In most residences, the attic is a broiling oven in summer and a wet, cold void in winter. An “out of sight, out of mind” attitude toward the attic is common with many homeowners. But what happens in the attic, doesn’t stay in the attic. It shows up as increased energy costs and expensive structural repairs. The culprit is lack of ventilation. Whether it's baking hot air during summer or damp winter conditions, an unventilated attic is costing you money. So how do you ventilate an attic without consuming more energy than you’re saving?
Solar energy striking your roof conducts through the shingles and subroofing, and radiates into the attic, heating the air in the enclosed space as much as 50 degrees above outdoor temperatures. This accumulation of stored heat energy lasts all day, and often persists into the night, as the wooden structure of the house gradually re-radiates energy back to the outdoors. Life with a furnace above your head can be uncomfortable. Attic heat conducting down through the ceiling raises the temperature in living spaces below, offsetting the effect of your air conditioner, and causing it to run longer to meet thermostat settings. This hikes electricity costs as well as making affected rooms less consistently cool and comfortable for occupants. In summer, the influence of attic heat can account for as much as 20 percent of your home cooling expenses. Years of exposure to attic heat can warp wood structural materials, particularly the subroofing, causing shingles to buckle, and spawning roof leaks and the ensuing expensive repairs.
During the winter, humid air rising from living spaces below collects in an unventilated attic and condenses on surfaces when temperatures fall at night. This continued cycle of condensation gradually soaks attic insulation, drastically reducing its insulating properties, and promoting household heat loss through the ceiling into the attic. Your furnace runs overtime to make up for the loss of heat because of perpetually damp insulation, increasing electric or natural gas costs. A wet, unventilated attic is a welcoming environment for mold growth, which permanently ruins insulation, necessitating expensive replacement.
Most residential attics are constructed with a passive ventilation design. Outside air enters the attic through the soffit vents down near the eaves. The air is warmed, and rises to the peak of the roof, where it exits the attic through roof vents. This natural “chimney effect” maintains a continuous circulation of air through the attic. However, passive attic ventilation methods only accomplish slightly less than one complete air exchange per hour. This usually is insufficient to keep up with heat accumulation during the summer. Most experts recommend 10 to 12 air exchanges per hour to maintain attic temperatures in the proper range. Only a powered ventilation system can generate the necessary circulation to meet that standard.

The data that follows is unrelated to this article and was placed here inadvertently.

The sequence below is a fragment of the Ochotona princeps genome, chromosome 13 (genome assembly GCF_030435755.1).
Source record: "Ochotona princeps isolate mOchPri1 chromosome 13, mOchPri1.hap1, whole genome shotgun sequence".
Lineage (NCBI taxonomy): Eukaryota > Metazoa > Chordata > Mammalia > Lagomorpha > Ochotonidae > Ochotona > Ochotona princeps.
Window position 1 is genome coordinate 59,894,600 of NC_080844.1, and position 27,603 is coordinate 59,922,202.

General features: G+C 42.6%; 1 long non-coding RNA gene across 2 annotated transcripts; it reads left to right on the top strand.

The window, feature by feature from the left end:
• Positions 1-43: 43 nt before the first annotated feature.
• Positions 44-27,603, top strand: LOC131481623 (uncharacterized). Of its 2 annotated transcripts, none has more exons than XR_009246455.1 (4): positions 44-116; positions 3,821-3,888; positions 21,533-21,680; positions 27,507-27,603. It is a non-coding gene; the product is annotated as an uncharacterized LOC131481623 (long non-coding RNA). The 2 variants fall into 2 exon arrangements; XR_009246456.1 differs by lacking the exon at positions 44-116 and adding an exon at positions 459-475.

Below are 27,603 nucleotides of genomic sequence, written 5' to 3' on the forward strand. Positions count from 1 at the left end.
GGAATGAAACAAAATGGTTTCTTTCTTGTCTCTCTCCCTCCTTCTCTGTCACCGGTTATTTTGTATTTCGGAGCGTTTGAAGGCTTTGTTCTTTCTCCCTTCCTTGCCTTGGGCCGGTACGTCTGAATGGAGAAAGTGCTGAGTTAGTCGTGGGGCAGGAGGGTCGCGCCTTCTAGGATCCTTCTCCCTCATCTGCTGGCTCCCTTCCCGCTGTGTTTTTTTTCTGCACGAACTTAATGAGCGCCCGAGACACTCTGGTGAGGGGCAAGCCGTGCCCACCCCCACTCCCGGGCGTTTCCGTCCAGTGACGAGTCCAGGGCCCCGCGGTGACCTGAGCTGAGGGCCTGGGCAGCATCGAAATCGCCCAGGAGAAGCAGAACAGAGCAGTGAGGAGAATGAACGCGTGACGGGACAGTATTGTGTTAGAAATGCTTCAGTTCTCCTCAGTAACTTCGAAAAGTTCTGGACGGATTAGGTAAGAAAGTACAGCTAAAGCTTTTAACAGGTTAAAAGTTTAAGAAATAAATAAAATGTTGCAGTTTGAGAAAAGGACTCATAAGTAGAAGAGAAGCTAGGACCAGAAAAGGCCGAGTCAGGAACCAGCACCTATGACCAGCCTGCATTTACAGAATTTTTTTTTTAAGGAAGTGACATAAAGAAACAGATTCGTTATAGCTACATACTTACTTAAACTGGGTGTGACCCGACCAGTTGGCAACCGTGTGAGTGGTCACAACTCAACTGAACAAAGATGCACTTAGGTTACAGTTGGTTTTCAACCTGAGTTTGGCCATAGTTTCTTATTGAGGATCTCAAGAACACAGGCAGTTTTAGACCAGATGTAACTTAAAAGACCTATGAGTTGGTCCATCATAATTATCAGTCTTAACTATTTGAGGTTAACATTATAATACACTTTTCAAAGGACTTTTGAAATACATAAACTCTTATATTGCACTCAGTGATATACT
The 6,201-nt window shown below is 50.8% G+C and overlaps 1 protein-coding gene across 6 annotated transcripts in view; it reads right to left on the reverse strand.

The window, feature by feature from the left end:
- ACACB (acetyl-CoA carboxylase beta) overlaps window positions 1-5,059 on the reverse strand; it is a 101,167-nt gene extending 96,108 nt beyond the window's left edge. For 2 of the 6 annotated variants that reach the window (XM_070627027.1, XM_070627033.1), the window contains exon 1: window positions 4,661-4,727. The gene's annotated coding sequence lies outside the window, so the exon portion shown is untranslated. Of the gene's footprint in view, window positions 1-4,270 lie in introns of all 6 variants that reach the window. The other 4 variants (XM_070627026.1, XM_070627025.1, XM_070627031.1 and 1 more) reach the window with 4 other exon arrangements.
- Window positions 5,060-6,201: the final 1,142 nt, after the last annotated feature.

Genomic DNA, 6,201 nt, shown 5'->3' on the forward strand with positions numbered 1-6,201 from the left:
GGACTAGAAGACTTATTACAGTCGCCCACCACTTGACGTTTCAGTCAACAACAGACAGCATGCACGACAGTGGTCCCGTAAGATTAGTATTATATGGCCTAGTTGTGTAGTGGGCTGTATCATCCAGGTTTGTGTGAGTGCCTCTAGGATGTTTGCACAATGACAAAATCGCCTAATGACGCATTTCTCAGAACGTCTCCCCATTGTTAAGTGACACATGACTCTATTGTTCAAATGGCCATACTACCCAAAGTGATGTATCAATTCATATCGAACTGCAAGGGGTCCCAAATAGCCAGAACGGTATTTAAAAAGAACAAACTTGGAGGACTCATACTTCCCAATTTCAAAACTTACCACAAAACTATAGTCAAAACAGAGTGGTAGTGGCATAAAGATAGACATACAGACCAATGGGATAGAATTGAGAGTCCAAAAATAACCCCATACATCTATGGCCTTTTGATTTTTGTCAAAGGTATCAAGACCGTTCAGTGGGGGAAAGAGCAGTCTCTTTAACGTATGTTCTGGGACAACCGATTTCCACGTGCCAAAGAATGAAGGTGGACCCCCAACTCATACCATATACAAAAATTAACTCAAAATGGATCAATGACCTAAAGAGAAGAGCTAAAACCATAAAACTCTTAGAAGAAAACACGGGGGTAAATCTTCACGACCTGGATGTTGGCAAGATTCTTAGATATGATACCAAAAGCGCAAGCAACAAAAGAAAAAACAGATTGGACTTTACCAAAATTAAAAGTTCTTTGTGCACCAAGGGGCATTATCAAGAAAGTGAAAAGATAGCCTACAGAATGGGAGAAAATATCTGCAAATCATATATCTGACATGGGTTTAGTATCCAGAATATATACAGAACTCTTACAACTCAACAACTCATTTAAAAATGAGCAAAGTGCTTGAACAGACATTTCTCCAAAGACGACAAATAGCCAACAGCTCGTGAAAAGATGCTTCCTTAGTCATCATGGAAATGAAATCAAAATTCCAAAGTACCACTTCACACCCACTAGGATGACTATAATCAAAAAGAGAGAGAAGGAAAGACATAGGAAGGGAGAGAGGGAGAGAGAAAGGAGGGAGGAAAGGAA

Power to the Attic
Hardwired electric attic ventilation fans generally are mounted at the roof peak or on the side of the house at the gables. Attic fans powered by an AC source usually are actuated by a thermostat installed in the attic to begin ventilating when attic temperatures reach a certain level. These fans may feature humidistat activation during winter to ventilate the attic when humidity exceeds preset limits. The air-moving capabilities of an attic ventilation fan are expressed in cubic feet per minute (CFM), and correspond to the square footage of the attic. To calculate the required CFM for adequate air exchange, multiply the total square footage of the attic times 0.7. For example, a 1,000-square-foot attic would require a fan or fans that deliver a minimum total CFM of 700.
The drawback to powered attic ventilation fans is the electricity required to power them. The electricity consumed by an attic ventilation fan may largely negate the energy savings that result from ventilating the attic in the first place. Solar attic vent fans are mounted on the outside of the roof, penetrating the attic space at the roof peak, and powered entirely by the sun. An attic ventilation fan is a particularly appropriate application for solar energy. When the sun’s energy is at its peak heating the attic, the solar energy to run the fan and exhaust that heat is at the maximum level. Whether in summer or winter, solar attic ventilation fans begin running automatically at the first light of day, and continue to run until sunset. Where winter condensation in the attic is not an issue, solar fans can be controlled by a temperature switch that activates them only when attic temperatures are high. Generally available in power ratings from 20 to 60 watts, the higher the wattage, the greater the fan’s CFM. While solar attic ventilation fans have higher upfront cost than hardwired attic fans, the payback period can be as short as two to three years.
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